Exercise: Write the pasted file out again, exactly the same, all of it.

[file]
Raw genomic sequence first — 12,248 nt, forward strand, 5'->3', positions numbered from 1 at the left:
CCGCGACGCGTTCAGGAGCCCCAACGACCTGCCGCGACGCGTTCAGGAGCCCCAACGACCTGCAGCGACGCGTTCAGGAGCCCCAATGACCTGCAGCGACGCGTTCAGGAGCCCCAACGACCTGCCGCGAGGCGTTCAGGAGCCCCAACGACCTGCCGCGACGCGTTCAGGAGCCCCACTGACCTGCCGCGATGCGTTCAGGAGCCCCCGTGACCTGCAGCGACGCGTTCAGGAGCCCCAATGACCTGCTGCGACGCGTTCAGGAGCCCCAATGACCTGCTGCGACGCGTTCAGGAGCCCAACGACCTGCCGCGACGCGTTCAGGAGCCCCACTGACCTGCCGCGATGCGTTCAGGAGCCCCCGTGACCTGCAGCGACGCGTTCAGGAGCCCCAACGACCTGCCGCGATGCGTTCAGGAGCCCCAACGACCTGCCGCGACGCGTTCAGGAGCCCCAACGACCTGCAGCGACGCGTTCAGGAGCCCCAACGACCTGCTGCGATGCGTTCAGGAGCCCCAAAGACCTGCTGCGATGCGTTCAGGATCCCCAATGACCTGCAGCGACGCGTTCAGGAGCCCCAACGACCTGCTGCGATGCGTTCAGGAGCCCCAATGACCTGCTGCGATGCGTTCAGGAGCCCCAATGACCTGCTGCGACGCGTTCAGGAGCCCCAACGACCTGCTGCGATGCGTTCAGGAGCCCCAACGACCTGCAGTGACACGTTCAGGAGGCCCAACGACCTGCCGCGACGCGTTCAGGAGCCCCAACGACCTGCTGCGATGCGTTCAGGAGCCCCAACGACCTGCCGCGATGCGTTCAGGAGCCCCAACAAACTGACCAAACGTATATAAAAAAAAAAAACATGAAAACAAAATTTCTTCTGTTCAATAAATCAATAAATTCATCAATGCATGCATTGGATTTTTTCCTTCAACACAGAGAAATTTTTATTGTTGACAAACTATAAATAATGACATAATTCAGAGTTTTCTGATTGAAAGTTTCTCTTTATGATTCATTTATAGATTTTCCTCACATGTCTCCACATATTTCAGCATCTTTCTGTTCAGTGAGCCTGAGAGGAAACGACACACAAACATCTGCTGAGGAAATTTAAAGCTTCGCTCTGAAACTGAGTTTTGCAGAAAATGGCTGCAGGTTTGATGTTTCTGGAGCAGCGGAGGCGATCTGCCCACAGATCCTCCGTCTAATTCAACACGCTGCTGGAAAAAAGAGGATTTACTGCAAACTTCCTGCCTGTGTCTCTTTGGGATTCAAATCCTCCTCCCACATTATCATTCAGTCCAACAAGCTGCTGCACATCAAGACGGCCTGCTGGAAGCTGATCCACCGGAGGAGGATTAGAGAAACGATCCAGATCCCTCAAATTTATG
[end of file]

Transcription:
Raw genomic sequence first — 12,248 nt, forward strand, 5'->3', positions numbered from 1 at the left:
CCGCGACGCGTTCAGGAGCCCCAACGACCTGCCGCGACGCGTTCAGGAGCCCCAACGACCTGCAGCGACGCGTTCAGGAGCCCCAATGACCTGCAGCGACGCGTTCAGGAGCCCCAACGACCTGCCGCGAGGCGTTCAGGAGCCCCAACGACCTGCCGCGACGCGTTCAGGAGCCCCACTGACCTGCCGCGATGCGTTCAGGAGCCCCCGTGACCTGCAGCGACGCGTTCAGGAGCCCCAATGACCTGCTGCGACGCGTTCAGGAGCCCCAATGACCTGCTGCGACGCGTTCAGGAGCCCAACGACCTGCCGCGACGCGTTCAGGAGCCCCACTGACCTGCCGCGATGCGTTCAGGAGCCCCCGTGACCTGCAGCGACGCGTTCAGGAGCCCCAACGACCTGCCGCGATGCGTTCAGGAGCCCCAACGACCTGCCGCGACGCGTTCAGGAGCCCCAACGACCTGCAGCGACGCGTTCAGGAGCCCCAACGACCTGCTGCGATGCGTTCAGGAGCCCCAAAGACCTGCTGCGATGCGTTCAGGATCCCCAATGACCTGCAGCGACGCGTTCAGGAGCCCCAACGACCTGCTGCGATGCGTTCAGGAGCCCCAATGACCTGCTGCGATGCGTTCAGGAGCCCCAATGACCTGCTGCGACGCGTTCAGGAGCCCCAACGACCTGCTGCGATGCGTTCAGGAGCCCCAACGACCTGCAGTGACACGTTCAGGAGGCCCAACGACCTGCCGCGACGCGTTCAGGAGCCCCAACGACCTGCTGCGATGCGTTCAGGAGCCCCAACGACCTGCCGCGATGCGTTCAGGAGCCCCAACAAACTGACCAAACGTATATAAAAAAAAAAAACATGAAAACAAAATTTCTTCTGTTCAATAAATCAATAAATTCATCAATGCATGCATTGGATTTTTTCCTTCAACACAGAGAAATTTTTATTGTTGACAAACTATAAATAATGACATAATTCAGAGTTTTCTGATTGAAAGTTTCTCTTTATGATTCATTTATAGATTTTCCTCACATGTCTCCACATATTTCAGCATCTTTCTGTTCAGTGAGCCTGAGAGGAAACGACACACAAACATCTGCTGAGGAAATTTAAAGCTTCGCTCTGAAACTGAGTTTTGCAGAAAATGGCTGCAGGTTTGATGTTTCTGGAGCAGCGGAGGCGATCTGCCCACAGATCCTCCGTCTAATTCAACACGCTGCTGGAAAAAAGAGGATTTACTGCAAACTTCCTGCCTGTGTCTCTTTGGGATTCAAATCCTCCTCCCACATTATCATTCAGTCCAACAAGCTGCTGCACATCAAGACGGCCTGCTGGAAGCTGATCCACCGGAGGAGGATTAGAGAAACGATCCAGATCCCTCAAATTTATG